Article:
Mambo goes to school — literally


gladys-kenfack-authorAs an author, it’s always a true honor to bring the stories alive to children. I have been very privileged this fall as I booked a dozen author visits at various schools in the Seattle area.

As I began this journey of bringing Mambo live to the classrooms and libraries, little did I know how curious the children would be: Curious about Mambo the character, but mostly curious about my hat.

I love African fashion. For storytelling and reading occasions, I wear my Cameroonian Kaba Ngodo dress (pictured here) and my Nigerian Gele (look at my head) as my official attire.

Here are some key take aways from my first 10 public readings of Mambo Goes to School:

  1. The kids really enjoyed meeting an author—for most Kindergarteners and first graders, meeting an author in person is a dream come true.
  2. Kid: Can I wear that hat too?
    Me: Hm…How about you touch it?
    Imagine the scene: After reading to the kids and answering their questions—I stood by the exit door to allow them to touch as if they were petting my hat—classic and priceless
  3. “Are you Mambo’s mom?” Some of the kids noticed that my hat was similar to Mambo’s mom’s in the book—so they were curious to know if Mambo was a real character.
  4. How far is Africa from Seattle? At almost every visit, I have to use a world map as a reference to show kids that Africa is a very big continent and that Cameroon, where Mambo and I are from, is on the west coast right above the equator. About 10,000 miles away.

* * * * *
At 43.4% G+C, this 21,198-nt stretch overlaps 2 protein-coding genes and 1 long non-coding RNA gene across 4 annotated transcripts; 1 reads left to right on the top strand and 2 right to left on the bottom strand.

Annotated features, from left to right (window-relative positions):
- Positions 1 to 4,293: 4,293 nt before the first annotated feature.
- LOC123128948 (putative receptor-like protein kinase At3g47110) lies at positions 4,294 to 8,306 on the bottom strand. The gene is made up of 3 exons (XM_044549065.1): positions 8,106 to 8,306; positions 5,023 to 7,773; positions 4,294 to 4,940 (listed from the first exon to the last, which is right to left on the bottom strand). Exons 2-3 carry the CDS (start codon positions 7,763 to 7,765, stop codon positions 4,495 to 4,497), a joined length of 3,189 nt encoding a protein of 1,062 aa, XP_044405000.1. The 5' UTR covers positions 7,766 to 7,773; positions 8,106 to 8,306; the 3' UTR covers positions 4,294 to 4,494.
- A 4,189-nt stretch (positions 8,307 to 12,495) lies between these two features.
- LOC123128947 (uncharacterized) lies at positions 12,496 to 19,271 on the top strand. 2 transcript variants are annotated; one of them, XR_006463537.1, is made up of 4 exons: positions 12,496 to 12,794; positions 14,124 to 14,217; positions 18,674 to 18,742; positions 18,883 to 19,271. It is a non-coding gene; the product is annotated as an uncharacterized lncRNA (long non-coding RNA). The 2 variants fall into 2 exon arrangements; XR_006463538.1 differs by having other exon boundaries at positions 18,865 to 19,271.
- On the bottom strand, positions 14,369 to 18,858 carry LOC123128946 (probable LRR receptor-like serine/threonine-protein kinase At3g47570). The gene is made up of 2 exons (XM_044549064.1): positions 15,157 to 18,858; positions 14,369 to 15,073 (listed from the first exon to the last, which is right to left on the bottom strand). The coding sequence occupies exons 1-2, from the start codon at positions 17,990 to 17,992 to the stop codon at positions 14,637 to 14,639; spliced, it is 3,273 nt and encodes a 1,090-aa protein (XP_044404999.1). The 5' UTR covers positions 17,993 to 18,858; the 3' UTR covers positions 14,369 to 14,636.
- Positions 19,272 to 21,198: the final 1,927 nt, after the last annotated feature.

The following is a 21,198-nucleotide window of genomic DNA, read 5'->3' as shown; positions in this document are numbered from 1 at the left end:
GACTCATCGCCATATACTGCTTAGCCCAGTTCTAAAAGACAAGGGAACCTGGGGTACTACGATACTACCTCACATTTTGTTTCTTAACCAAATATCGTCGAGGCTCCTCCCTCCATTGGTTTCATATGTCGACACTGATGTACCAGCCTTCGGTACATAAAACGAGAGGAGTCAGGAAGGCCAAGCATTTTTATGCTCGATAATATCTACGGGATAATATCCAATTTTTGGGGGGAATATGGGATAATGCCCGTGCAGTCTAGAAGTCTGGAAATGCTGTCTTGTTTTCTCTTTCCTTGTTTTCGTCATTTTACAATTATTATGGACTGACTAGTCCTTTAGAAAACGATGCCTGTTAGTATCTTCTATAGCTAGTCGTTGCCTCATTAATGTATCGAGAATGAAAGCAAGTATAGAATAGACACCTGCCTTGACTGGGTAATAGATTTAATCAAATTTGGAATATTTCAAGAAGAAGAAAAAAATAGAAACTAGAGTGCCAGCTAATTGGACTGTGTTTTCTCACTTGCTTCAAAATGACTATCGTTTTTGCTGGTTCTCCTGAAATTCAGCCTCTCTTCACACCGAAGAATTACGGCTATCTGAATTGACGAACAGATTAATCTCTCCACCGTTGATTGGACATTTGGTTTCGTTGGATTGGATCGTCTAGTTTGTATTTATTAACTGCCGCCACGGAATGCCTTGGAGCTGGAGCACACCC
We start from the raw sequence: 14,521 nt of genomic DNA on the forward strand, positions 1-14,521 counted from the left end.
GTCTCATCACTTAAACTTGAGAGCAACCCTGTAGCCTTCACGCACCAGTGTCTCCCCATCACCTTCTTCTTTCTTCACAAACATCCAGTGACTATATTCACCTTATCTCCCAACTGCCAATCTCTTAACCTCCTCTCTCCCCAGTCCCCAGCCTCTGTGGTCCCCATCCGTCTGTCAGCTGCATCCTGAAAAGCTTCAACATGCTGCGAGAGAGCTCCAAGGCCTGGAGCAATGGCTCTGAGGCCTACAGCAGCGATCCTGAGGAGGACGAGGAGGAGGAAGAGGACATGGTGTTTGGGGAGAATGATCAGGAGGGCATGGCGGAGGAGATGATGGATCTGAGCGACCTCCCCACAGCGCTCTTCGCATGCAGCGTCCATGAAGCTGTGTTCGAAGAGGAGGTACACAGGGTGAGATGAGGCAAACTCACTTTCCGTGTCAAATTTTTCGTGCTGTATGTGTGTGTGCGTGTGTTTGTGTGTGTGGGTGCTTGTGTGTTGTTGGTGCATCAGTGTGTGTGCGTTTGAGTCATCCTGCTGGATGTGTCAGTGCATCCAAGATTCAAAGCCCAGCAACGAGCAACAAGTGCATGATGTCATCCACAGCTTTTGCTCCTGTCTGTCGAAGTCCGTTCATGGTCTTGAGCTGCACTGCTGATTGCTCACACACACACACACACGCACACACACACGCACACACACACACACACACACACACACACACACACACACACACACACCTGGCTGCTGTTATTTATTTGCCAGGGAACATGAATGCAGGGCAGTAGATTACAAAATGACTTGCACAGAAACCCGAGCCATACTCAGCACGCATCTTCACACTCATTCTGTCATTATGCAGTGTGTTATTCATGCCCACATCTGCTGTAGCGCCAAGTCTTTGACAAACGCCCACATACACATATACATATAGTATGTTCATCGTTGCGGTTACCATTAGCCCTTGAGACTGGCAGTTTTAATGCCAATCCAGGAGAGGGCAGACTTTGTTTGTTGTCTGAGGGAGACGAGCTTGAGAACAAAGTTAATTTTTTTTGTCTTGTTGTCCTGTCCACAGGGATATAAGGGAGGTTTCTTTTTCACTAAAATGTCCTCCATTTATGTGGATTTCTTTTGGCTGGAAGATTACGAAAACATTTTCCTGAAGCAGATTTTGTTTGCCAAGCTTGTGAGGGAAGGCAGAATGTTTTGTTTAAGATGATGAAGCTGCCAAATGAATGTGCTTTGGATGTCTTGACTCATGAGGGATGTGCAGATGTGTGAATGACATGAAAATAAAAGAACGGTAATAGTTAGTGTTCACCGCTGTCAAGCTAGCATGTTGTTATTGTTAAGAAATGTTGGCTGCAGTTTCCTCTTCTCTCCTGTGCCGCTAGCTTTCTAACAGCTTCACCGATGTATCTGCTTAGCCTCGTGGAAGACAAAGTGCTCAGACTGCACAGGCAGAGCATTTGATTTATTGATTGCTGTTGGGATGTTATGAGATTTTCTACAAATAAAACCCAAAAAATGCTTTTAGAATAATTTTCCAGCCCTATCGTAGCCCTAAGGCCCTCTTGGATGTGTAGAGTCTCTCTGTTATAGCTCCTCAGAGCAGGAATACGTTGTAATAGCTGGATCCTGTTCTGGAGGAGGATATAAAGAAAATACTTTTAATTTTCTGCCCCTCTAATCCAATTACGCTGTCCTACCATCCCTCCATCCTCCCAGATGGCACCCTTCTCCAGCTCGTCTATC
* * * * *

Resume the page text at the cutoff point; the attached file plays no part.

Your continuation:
5. Are you writing more of Mambo’s adventures? Of course, Mambo is such a curious and adventurous character. One of his adventures is available on the iPad (A Joyful Naming Ceremony). I am currently working on a story of Mambo attending a village reunion along with Mambo going to the market with his mother. Very fascinating stories, and I look forward to sharing them with you soon.
  6. Can we sing the song again? Ahaaa….We had to repeat the song for couple of groups. The children enjoyed the song about the body parts and learning left and right. The song is now available on YouTube to help educators, librarians, and teachers bring the tune to the classroom. It really makes storytelling truly engaging and interactive.
  7. How did you pick the name Mambo? Mambo is the local chocolate brand in Cameroon. Growing up as a kid, it was almost like an icon and still is. Also, Cameroon is the 5th largest producer of Cocoa in the world. With Mambo’s skin being chocolate-milk-like, Mambo was the perfect name for him.  You could see their eyes light up—CHOCOLATE! Some kids even asked if I could bring some actual Mambo chocolates to their class next time. Stay tuned for a full blog post on Mambo and the chocolate connection.

I have already learned so much from the kids, and their curiosity, along with their body language when listening to the story, has really given me insight into what topics captivate them most as well as what other elements complement the book (the song, my hat, my dress and the map). It’s great to see these kids become Global Citizens—one story at a time. Mambo is eager to meet them, too—at a library or at their school. Feel free to contact me to book a visit.